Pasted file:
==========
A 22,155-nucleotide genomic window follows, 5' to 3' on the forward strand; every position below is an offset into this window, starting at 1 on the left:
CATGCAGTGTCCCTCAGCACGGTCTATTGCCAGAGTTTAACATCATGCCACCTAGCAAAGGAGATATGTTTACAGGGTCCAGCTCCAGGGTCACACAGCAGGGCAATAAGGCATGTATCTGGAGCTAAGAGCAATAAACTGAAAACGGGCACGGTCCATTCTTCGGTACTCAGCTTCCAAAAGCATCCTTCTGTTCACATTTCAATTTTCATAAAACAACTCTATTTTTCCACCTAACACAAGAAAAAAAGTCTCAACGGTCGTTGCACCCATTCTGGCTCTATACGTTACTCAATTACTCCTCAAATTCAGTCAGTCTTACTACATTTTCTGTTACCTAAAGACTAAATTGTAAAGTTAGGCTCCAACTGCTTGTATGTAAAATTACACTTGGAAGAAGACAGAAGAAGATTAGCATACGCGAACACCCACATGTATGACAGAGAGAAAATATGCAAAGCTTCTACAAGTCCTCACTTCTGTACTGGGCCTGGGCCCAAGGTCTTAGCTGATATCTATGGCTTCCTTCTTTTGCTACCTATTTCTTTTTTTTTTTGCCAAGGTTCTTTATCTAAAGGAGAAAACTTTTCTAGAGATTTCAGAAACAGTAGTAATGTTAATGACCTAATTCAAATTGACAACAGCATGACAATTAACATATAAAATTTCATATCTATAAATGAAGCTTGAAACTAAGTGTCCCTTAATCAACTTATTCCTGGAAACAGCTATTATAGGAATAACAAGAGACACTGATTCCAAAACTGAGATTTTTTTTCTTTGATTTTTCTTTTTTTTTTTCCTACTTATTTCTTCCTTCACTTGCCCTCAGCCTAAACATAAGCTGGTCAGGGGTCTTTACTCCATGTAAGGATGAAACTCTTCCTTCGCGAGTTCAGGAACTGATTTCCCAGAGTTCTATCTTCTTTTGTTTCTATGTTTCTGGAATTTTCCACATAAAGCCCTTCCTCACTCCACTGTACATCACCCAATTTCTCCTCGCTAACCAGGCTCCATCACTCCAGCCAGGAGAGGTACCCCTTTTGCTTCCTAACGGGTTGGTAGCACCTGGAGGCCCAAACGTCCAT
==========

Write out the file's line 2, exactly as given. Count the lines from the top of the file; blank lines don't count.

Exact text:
CATGCAGTGTCCCTCAGCACGGTCTATTGCCAGAGTTTAACATCATGCCACCTAGCAAAGGAGATATGTTTACAGGGTCCAGCTCCAGGGTCACACAGCAGGGCAATAAGGCATGTATCTGGAGCTAAGAGCAATAAACTGAAAACGGGCACGGTCCATTCTTCGGTACTCAGCTTCCAAAAGCATCCTTCTGTTCACATTTCAATTTTCATAAAACAACTCTATTTTTCCACCTAACACAAGAAAAAAAGTCTCAACGGTCGTTGCACCCATTCTGGCTCTATACGTTACTCAATTACTCCTCAAATTCAGTCAGTCTTACTACATTTTCTGTTACCTAAAGACTAAATTGTAAAGTTAGGCTCCAACTGCTTGTATGTAAAATTACACTTGGAAGAAGACAGAAGAAGATTAGCATACGCGAACACCCACATGTATGACAGAGAGAAAATATGCAAAGCTTCTACAAGTCCTCACTTCTGTACTGGGCCTGGGCCCAAGGTCTTAGCTGATATCTATGGCTTCCTTCTTTTGCTACCTATTTCTTTTTTTTTTTGCCAAGGTTCTTTATCTAAAGGAGAAAACTTTTCTAGAGATTTCAGAAACAGTAGTAATGTTAATGACCTAATTCAAATTGACAACAGCATGACAATTAACATATAAAATTTCATATCTATAAATGAAGCTTGAAACTAAGTGTCCCTTAATCAACTTATTCCTGGAAACAGCTATTATAGGAATAACAAGAGACACTGATTCCAAAACTGAGATTTTTTTTCTTTGATTTTTCTTTTTTTTTTTCCTACTTATTTCTTCCTTCACTTGCCCTCAGCCTAAACATAAGCTGGTCAGGGGTCTTTACTCCATGTAAGGATGAAACTCTTCCTTCGCGAGTTCAGGAACTGATTTCCCAGAGTTCTATCTTCTTTTGTTTCTATGTTTCTGGAATTTTCCACATAAAGCCCTTCCTCACTCCACTGTACATCACCCAATTTCTCCTCGCTAACCAGGCTCCATCACTCCAGCCAGGAGAGGTACCCCTTTTGCTTCCTAACGGGTTGGTAGCACCTGGAGGCCCAAACGTCCAT